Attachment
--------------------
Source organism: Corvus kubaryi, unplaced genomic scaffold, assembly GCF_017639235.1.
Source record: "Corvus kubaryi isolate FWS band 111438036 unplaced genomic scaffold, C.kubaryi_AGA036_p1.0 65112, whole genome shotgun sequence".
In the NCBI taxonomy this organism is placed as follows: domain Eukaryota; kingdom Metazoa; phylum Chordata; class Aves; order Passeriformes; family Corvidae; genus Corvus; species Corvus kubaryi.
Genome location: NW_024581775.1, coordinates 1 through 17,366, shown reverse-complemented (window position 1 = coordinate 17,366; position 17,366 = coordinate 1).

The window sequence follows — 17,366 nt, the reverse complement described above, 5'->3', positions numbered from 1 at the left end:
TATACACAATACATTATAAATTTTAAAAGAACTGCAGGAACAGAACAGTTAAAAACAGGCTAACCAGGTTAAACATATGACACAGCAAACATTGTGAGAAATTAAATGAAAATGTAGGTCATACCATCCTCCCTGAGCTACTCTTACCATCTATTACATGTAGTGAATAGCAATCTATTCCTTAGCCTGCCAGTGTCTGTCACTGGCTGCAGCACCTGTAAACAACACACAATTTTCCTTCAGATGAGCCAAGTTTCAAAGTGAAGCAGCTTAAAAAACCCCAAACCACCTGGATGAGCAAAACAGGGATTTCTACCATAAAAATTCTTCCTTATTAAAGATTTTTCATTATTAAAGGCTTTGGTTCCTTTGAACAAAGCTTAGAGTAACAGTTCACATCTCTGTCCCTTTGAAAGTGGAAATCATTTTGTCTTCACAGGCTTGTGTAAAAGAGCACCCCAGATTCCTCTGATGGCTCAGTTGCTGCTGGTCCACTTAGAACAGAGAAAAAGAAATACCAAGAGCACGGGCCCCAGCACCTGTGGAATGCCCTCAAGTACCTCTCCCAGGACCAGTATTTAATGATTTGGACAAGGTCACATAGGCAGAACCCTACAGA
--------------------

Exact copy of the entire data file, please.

Source organism: Corvus kubaryi, unplaced genomic scaffold, assembly GCF_017639235.1.
Source record: "Corvus kubaryi isolate FWS band 111438036 unplaced genomic scaffold, C.kubaryi_AGA036_p1.0 65112, whole genome shotgun sequence".
In the NCBI taxonomy this organism is placed as follows: domain Eukaryota; kingdom Metazoa; phylum Chordata; class Aves; order Passeriformes; family Corvidae; genus Corvus; species Corvus kubaryi.
Genome location: NW_024581775.1, coordinates 1 through 17,366, shown reverse-complemented (window position 1 = coordinate 17,366; position 17,366 = coordinate 1).

The window sequence follows — 17,366 nt, the reverse complement described above, 5'->3', positions numbered from 1 at the left end:
TATACACAATACATTATAAATTTTAAAAGAACTGCAGGAACAGAACAGTTAAAAACAGGCTAACCAGGTTAAACATATGACACAGCAAACATTGTGAGAAATTAAATGAAAATGTAGGTCATACCATCCTCCCTGAGCTACTCTTACCATCTATTACATGTAGTGAATAGCAATCTATTCCTTAGCCTGCCAGTGTCTGTCACTGGCTGCAGCACCTGTAAACAACACACAATTTTCCTTCAGATGAGCCAAGTTTCAAAGTGAAGCAGCTTAAAAAACCCCAAACCACCTGGATGAGCAAAACAGGGATTTCTACCATAAAAATTCTTCCTTATTAAAGATTTTTCATTATTAAAGGCTTTGGTTCCTTTGAACAAAGCTTAGAGTAACAGTTCACATCTCTGTCCCTTTGAAAGTGGAAATCATTTTGTCTTCACAGGCTTGTGTAAAAGAGCACCCCAGATTCCTCTGATGGCTCAGTTGCTGCTGGTCCACTTAGAACAGAGAAAAAGAAATACCAAGAGCACGGGCCCCAGCACCTGTGGAATGCCCTCAAGTACCTCTCCCAGGACCAGTATTTAATGATTTGGACAAGGTCACATAGGCAGAACCCTACAGA